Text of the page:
September 02, 2017
College football season kicked off last week, with a few games on the schedule. Today, it is back in full force, with a full lineup of games, including a major showdown between No. 3 ranked Florida State and No. 1 ranked Alabama.
The first 10 prospects we looked at were mostly mid- to late-round types of players. Today, we'll look at a bunch of first-round possibilities. As long as you're taking in some of the action, here are five players to watch.
Barkley is as elusive a runner as you'll find for a guy with his size at 5'11, 223. He has the ability to make tacklers miss with his impressive speed and lateral quickness, but he also can run with power behind his thick frame. In his first two seasons at Penn State, he has racked up over 2500 yards, to go along with 25 rushing touchdowns:
As an added bonus, Barkley is weapon out of the backfield as a receiver. His receiving numbers as a freshman and sophomore:
At the NFL Annual Meetings in March, Doug Pederson talked about the need for do-it-all backs in the NFL.
"There’s so much versatility in backs nowadays from again, those empty formations, out of the backfield, spreading the field, those are the things that we want to see," he said. "(In terms of) physical traits, can they run between the tackles? Are they physical enough to run between the tackles? Can they stretch the field in outside zone? Every run game plan every week changes. Sometimes you’re going to be more inside the tackles, and then the next week you might be outside the tackles, so you have to have the versatility to do that. So those are things we look for in these backs."
Barkley fits all of the above. He can run inside with power, he can get to the edge with his speed, and he's a quality weapon in the passing game. He is a true "three-down back." A highlight reel:
The one area of Barkley's game that could use some work is pass protection, but again, at 5'11, 223 pounds, he has the bulk to be able to take on pass rushers. The other potential concern I might have is heavy usage in college. In 2016, Barkley had 300 touches. How much will James Franklin ride Barkley in 2017 knowing that it will almost certainly be his last year at Penn State?
McGlinchey is a Philly native who played RT his first two seasons at Notre Dame, but moved to LT last season with Ronnie Stanley having moved on to the NFL. That'll check off some versatility boxes for Doug Pederson.
McGlinchey doesn't have Stanley's power or athleticism, but he has great length and is thought to be technically sound. Here's his game last season against Joey Bosa (for a few minutes, anyway) and Ohio State:
At some point Jason Peters is going to retire. When he does, the Eagles will have a need at tackle, whether that be in the form of a starter or a swing tackle. If the Eagles aren't 100 percent sold on Halapoulivaati Vaitai at the end of the 2017 season as a long-term starter, a guy like McGlinchey could make sense in the first round.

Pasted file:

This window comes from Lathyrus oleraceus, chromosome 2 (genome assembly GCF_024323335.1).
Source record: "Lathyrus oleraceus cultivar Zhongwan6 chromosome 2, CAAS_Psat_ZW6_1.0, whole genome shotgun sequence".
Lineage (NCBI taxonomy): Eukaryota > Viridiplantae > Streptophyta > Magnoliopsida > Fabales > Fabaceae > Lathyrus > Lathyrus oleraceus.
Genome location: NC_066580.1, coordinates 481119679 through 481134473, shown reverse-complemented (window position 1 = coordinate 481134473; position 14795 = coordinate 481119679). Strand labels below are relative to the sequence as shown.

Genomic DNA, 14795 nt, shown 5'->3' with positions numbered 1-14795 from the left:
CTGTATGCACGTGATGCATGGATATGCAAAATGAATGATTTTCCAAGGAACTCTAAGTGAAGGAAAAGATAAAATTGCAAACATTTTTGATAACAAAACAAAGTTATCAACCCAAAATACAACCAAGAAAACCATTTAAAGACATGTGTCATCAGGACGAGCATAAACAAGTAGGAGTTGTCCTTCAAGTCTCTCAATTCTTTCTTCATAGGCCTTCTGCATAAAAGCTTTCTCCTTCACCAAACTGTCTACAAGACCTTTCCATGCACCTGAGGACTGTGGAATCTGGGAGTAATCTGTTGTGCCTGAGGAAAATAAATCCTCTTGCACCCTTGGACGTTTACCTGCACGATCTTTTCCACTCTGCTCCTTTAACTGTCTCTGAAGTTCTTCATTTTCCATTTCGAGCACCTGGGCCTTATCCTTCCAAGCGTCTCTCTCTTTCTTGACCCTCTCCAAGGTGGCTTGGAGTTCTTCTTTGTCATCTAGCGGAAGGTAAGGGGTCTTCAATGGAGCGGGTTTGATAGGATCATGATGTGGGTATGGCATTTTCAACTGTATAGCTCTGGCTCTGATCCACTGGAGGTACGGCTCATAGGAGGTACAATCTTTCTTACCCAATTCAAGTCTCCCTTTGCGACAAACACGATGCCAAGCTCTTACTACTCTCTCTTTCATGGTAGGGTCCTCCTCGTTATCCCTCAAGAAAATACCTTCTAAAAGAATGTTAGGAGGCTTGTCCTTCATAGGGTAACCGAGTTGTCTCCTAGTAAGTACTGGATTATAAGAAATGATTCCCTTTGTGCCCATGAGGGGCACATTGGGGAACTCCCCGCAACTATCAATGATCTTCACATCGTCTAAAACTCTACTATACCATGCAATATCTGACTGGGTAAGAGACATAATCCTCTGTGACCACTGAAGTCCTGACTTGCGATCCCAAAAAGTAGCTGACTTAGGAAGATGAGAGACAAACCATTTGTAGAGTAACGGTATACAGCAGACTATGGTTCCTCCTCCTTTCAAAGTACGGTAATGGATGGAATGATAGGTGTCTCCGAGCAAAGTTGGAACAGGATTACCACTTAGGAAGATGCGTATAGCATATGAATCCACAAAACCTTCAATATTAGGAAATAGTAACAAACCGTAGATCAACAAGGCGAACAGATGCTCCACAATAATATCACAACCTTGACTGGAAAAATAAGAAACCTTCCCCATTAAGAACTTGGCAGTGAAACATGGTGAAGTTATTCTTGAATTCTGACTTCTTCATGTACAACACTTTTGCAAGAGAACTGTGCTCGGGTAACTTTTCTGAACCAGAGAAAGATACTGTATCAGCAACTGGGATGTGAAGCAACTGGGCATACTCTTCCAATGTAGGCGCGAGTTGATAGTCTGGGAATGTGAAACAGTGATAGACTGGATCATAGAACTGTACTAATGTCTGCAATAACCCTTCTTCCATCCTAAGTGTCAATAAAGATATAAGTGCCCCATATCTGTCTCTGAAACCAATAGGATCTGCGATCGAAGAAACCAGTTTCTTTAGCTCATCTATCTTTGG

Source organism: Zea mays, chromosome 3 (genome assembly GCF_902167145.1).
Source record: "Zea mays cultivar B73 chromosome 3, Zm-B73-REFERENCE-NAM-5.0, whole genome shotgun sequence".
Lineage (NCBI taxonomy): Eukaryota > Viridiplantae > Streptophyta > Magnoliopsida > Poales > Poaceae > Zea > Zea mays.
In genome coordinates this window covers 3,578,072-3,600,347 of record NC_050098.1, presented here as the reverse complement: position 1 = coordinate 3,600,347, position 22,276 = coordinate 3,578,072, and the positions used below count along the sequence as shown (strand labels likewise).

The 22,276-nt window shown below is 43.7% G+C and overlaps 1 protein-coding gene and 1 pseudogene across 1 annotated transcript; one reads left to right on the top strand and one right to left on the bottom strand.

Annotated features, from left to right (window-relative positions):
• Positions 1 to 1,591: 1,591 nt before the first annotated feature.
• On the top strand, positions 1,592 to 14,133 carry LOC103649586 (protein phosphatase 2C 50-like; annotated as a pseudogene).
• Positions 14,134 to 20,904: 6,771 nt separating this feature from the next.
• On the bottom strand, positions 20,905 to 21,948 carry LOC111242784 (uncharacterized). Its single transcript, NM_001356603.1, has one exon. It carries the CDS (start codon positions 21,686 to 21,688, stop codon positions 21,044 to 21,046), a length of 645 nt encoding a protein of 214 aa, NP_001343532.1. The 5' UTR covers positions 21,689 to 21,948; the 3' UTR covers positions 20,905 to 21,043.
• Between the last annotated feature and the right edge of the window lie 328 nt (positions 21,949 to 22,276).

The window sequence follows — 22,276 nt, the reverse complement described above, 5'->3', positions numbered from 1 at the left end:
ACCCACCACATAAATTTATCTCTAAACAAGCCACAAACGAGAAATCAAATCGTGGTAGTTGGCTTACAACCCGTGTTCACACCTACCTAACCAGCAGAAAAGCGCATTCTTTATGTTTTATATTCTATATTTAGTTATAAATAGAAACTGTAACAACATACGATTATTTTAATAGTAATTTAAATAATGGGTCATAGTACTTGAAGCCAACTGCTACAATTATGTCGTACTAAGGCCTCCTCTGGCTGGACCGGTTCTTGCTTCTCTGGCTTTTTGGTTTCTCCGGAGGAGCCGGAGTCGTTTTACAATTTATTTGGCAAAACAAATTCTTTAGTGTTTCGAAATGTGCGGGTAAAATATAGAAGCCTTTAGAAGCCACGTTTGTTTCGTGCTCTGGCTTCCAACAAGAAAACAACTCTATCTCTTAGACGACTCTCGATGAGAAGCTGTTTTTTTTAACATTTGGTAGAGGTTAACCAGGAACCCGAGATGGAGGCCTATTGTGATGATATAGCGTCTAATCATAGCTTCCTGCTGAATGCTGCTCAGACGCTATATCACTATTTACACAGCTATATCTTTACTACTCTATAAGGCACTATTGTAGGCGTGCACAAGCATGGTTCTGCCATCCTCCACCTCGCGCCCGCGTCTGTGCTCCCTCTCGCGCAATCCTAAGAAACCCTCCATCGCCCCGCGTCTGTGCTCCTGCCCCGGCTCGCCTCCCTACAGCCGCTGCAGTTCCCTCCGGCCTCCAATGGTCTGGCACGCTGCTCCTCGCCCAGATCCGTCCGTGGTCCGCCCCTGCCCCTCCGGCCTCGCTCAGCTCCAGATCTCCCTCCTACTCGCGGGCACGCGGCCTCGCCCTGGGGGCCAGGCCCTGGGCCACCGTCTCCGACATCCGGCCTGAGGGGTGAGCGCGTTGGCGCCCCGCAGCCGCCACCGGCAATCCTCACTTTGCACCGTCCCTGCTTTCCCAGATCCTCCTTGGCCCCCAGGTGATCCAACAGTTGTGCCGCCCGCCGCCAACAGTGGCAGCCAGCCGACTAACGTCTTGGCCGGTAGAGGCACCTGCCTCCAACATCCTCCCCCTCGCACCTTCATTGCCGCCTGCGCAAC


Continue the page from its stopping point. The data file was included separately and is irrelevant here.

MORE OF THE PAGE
While the Eagles' receivers are much better than they were a season ago, they still need to get better there. Torrey Smith may turn out to be a nice addition, but he may only be a short term fix. The Eagles may look to add a young speedster on the outside, like they did in the 2017 draft, when they took Shelton Gibson, although obviously that has not worked out.
Callaway could be just that, as his game is all about speed. Callaway can beat you over the top, or with run after the catch ability on short throws. He has good hands, and is also a very dangerous kick and punt returner.
A highlight reel:
On the down side, there are concerns about his route running, and he has a laundry list of off-the-field character issues, which the Eagles seem to be less concerned about now than they were under Chip Kelly.
Ridley had something of a down year statistically after a great freshman season in 2015. His numbers:
While his yards per catch are low, Ridley does have great speed, and was perhaps not used as effectively as he should have been in Alabama's offense. Like Callaway above, he can be a down-the-field threat in the Eagles' offense.
A highlight reel:
Ridley is a smooth, athletic receiver who could be a first rounder with a big year.
In the 2017 NFL Draft, the Eagles drafted West Virginia CB Rasul Douglas, who tied for the NCAA lead in interceptions in 2016, with 8. The player he tied with was Tarvaris McFadden. Like Douglas, McFadden is a tall corner with good instincts, but he has better athleticism.
Coming out of high school, McFadden was a five-star recruit, but he has struggled at times at Florida State. While he has produced a high number of turnovers, he also gave up five touchdowns last season. There are also concerns about his physicality, both at the line of scrimmage, and willingness to tackle.
A highlight reel:
While he still has some flaws to iron out, McFadden's combination of ball skills, athleticism, and size will likely make him a first round pick.